Monday, February 2, 2015

Pete Carroll takes blame for Seahawks' Loss

Pete Carroll takes blame for Seahawks' failure
to run Marshawn Lynch

Jim Corbett, USA TODAY Sports1:13 p.m. PST February 2, 2015

USA TODAY Sports analyst Tom Pelissero examines how the Seahawks can regroup next season.

(Photo: Kyle Terada, USA TODAY Sports)

GLENDALE, Ariz. — In the raw moments after the Seattle Seahawks' crushing 28-24 Super Bowl XLIX loss to the New England Patriots, Pete Carroll told Russell Wilson that the quarterback's game-sealing interception on second-and-goal from the Patriots half-yard line was the coach's fault.

Why Carroll didn't call for a handoff to Marshawn Lynch, who finished with 102 yards and averaged 4.3 yards per carry, will haunt the Seahawks and their fans forever.

Instead, Wilson threw a pass intended for receiver Ricardo Lockette that rookie cornerback Malcolm Butler intercepted to secure the Patriots' first Super Bowl title in 10 years.

"The message from coach Carroll was he took the blame for it," Wilson said. "That wasn't his fault. I put the blame on me for not making that play. I'm the one who threw it. ... I thought it was going to be a touchdown.

"I don't question the call. I thought it was a good call."


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Former Seahawks cornerback Brandon Browner, now a Patriot disagreed.

"These coaches are so smart, they out-strategize themselves," Browner told USA TODAY Sports, wondering what motivated Carroll — and coordinator Darrell Bevell — to make the call that backfired so badly.

"He's got the same level of intelligence as Bill (Belichick), but I think he just tricked himself," Browner said of Carroll. "You know what I mean? You've got the best back in the game. Why don't you just turn around and hand him the ball? But sometimes, coaches out-think themselves."


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Bevell also accepted his share of the blame.

"Yes, I made the call," he said of Seattle's final offensive play. "The guy made a great play."

The now-dethroned Seahawks stood poised on the cusp of kicking down the dynasty door that has been barred since the Patriots last won consecutive titles in 2003 and 2004.

Carroll said the call for a quick slant to Lockette was dictated by the Patriots deploying their run-stuffing package.

"We were going to run the ball to win the game — just not on that play," Carroll said. "They had sent in their goal-line people. They had guys on the line of scrimmage. So we thought we'd spread them out with three wides. ... We had three downs and we had a timeout.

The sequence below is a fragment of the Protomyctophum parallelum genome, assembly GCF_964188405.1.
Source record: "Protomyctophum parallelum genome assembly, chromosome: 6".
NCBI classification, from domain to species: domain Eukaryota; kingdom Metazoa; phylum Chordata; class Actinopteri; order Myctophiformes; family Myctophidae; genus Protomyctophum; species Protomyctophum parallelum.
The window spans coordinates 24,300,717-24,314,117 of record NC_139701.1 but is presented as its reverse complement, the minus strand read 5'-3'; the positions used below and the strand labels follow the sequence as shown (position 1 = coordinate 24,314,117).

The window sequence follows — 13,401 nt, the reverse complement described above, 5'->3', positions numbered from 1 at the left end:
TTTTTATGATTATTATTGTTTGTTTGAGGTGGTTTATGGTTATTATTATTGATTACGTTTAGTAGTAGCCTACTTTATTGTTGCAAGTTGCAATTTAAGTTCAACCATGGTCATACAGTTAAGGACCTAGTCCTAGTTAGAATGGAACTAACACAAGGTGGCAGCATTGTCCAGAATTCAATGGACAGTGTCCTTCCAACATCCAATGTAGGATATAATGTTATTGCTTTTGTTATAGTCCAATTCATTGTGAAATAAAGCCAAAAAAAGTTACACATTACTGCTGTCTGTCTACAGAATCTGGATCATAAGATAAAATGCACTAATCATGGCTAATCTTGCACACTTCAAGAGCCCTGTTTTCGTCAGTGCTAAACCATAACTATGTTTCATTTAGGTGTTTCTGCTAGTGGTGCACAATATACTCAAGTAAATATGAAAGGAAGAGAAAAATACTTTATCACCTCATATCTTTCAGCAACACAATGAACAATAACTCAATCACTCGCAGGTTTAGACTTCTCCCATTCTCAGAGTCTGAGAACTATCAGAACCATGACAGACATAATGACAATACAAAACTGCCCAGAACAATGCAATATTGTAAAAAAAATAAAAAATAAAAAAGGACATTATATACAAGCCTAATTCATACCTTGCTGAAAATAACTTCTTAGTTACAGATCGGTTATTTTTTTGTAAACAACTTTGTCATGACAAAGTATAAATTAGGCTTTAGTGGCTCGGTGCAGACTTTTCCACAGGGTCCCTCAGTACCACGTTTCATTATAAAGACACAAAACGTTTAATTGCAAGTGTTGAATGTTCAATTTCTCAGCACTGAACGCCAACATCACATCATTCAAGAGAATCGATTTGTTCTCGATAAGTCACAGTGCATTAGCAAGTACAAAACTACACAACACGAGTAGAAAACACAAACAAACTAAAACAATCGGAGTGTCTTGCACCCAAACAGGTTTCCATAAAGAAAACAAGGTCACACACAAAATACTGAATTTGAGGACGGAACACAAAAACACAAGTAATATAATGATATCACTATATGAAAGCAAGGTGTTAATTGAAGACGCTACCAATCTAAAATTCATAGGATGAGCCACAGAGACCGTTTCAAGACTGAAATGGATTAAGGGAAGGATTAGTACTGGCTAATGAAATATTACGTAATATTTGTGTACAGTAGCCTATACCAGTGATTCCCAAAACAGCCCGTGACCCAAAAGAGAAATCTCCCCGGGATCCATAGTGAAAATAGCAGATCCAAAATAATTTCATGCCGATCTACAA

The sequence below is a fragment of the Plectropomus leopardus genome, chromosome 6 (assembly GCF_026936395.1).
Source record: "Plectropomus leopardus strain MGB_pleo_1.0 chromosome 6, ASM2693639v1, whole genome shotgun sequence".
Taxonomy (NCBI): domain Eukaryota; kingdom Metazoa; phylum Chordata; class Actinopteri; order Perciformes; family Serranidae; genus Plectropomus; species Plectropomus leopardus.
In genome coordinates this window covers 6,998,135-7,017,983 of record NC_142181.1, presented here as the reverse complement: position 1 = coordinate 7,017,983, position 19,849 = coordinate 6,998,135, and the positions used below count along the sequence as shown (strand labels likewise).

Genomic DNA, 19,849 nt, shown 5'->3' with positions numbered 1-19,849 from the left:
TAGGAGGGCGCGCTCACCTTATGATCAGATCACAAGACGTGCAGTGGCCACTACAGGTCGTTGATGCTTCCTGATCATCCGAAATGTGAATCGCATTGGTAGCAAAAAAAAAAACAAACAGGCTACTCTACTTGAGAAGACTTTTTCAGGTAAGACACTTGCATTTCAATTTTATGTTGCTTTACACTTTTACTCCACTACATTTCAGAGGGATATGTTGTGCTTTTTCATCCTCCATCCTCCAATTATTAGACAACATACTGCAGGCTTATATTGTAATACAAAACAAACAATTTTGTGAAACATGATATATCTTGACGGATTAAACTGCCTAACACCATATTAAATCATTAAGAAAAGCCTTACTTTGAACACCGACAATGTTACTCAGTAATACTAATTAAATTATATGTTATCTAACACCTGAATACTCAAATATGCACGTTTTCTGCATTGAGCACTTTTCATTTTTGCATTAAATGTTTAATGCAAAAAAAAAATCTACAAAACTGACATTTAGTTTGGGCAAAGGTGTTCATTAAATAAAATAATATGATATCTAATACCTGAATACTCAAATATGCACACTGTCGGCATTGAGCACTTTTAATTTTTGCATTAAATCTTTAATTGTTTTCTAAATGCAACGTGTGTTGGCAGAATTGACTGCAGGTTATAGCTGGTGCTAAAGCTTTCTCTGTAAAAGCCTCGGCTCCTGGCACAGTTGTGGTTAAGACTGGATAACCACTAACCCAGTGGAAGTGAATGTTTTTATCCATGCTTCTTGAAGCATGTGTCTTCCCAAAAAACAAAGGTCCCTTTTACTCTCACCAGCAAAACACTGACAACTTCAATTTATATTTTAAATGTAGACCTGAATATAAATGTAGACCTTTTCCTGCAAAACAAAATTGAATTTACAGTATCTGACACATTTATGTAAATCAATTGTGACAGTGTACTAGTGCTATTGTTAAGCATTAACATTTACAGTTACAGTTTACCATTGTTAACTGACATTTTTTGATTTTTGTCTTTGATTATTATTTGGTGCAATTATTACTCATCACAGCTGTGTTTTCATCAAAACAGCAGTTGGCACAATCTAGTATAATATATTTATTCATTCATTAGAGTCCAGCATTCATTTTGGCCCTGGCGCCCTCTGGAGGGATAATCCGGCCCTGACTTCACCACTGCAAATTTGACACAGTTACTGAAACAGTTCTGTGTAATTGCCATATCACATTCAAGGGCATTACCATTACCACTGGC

"This one didn't work out for us. In retrospect, we could have run it."

Patriots owner Robert Kraft, Carroll's former employer, was asked about the play call on NFL Network after the game.

After a slight pause, a smiling Kraft answered: "I'm very happy."


Marshawn Lynch stiff arms cameras on his way out of Phoenix

The Seahawks know they picked the worst possible time to go "Least Mode" when they should have leaned on their offensive linchpin.

At the end of a dynasty-crushing night, Lynch was gone, off into the night, disappearing from the locker room before many of his teammates had even peeled off their cleats. Lynch threw on a sweat suit, joined a small crew of friends and promptly left the building, pushing a couple of camera lenses out of his face and heading clear of the scene of defeat.

All the while, he laughed and joked, responding to every comment from his pals with a cackle while, as ever, the enigmatic running back ignored media questions.


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But there was no part of this he found to be funny. Lynch was done with this Super Bowl, turning his back one more time and making tracks, marching as always to his own tune.

"Unfortunately, it was real hard luck," Carroll said. "There's no other way to look at it right now."

Carroll told his players afterward, "They're a great team. They were on the precipice of winning another one."

Cornerback Richard Sherman spoke for an injury-depleted secondary that lost nickelback Jeremy Lane to a broken left arm after his first-quarter goal line interception. Later, defensive end Cliff Avril went down with a third-quarter concussion.

"It's tough to repeat," Sherman said. "But it's doable. I don't think it had anything to do with how tough it is to repeat.

"The guy (Butler) made the play of a lifetime."

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It's one the Seahawks will surely remember for the rest of their lives.

"Unfortunately, we have to live with this," said Carroll.

And it may take another Lombardi Trophy down the line for the Seahawks to live that call down.

Contributing: Martin Rogers, Brent Schrotenboer


Follow Jim Corbett on Twitter @ByJimCorbett